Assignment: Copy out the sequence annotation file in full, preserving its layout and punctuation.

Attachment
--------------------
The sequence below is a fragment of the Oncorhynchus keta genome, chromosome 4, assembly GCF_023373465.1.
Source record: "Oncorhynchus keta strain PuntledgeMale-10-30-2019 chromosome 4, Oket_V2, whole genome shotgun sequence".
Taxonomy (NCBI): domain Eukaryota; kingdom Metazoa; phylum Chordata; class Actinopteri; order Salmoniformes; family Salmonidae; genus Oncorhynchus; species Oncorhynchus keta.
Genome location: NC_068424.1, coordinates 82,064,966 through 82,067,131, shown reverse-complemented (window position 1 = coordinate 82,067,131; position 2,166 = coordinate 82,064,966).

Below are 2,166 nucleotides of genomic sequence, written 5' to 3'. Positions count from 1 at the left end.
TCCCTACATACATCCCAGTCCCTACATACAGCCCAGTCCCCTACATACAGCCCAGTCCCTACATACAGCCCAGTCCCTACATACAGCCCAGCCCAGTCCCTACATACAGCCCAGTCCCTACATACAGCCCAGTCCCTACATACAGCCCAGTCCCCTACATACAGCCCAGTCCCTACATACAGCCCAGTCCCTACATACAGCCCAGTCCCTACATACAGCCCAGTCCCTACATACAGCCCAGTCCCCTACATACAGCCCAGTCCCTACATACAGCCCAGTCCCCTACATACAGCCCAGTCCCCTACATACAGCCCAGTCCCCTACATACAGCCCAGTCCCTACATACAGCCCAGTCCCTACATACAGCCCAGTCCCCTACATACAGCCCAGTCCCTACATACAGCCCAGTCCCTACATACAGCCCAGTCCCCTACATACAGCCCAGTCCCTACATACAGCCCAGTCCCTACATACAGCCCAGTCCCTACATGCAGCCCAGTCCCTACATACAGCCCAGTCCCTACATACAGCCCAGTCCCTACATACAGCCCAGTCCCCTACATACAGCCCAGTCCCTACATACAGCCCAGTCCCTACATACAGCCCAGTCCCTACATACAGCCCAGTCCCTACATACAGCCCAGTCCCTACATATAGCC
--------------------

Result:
The sequence below is a fragment of the Oncorhynchus keta genome, chromosome 4, assembly GCF_023373465.1.
Source record: "Oncorhynchus keta strain PuntledgeMale-10-30-2019 chromosome 4, Oket_V2, whole genome shotgun sequence".
Taxonomy (NCBI): domain Eukaryota; kingdom Metazoa; phylum Chordata; class Actinopteri; order Salmoniformes; family Salmonidae; genus Oncorhynchus; species Oncorhynchus keta.
Genome location: NC_068424.1, coordinates 82,064,966 through 82,067,131, shown reverse-complemented (window position 1 = coordinate 82,067,131; position 2,166 = coordinate 82,064,966).

Below are 2,166 nucleotides of genomic sequence, written 5' to 3'. Positions count from 1 at the left end.
TCCCTACATACATCCCAGTCCCTACATACAGCCCAGTCCCCTACATACAGCCCAGTCCCTACATACAGCCCAGTCCCTACATACAGCCCAGCCCAGTCCCTACATACAGCCCAGTCCCTACATACAGCCCAGTCCCTACATACAGCCCAGTCCCCTACATACAGCCCAGTCCCTACATACAGCCCAGTCCCTACATACAGCCCAGTCCCTACATACAGCCCAGTCCCTACATACAGCCCAGTCCCCTACATACAGCCCAGTCCCTACATACAGCCCAGTCCCCTACATACAGCCCAGTCCCCTACATACAGCCCAGTCCCCTACATACAGCCCAGTCCCTACATACAGCCCAGTCCCTACATACAGCCCAGTCCCCTACATACAGCCCAGTCCCTACATACAGCCCAGTCCCTACATACAGCCCAGTCCCCTACATACAGCCCAGTCCCTACATACAGCCCAGTCCCTACATACAGCCCAGTCCCTACATGCAGCCCAGTCCCTACATACAGCCCAGTCCCTACATACAGCCCAGTCCCTACATACAGCCCAGTCCCCTACATACAGCCCAGTCCCTACATACAGCCCAGTCCCTACATACAGCCCAGTCCCTACATACAGCCCAGTCCCTACATACAGCCCAGTCCCTACATATAGCC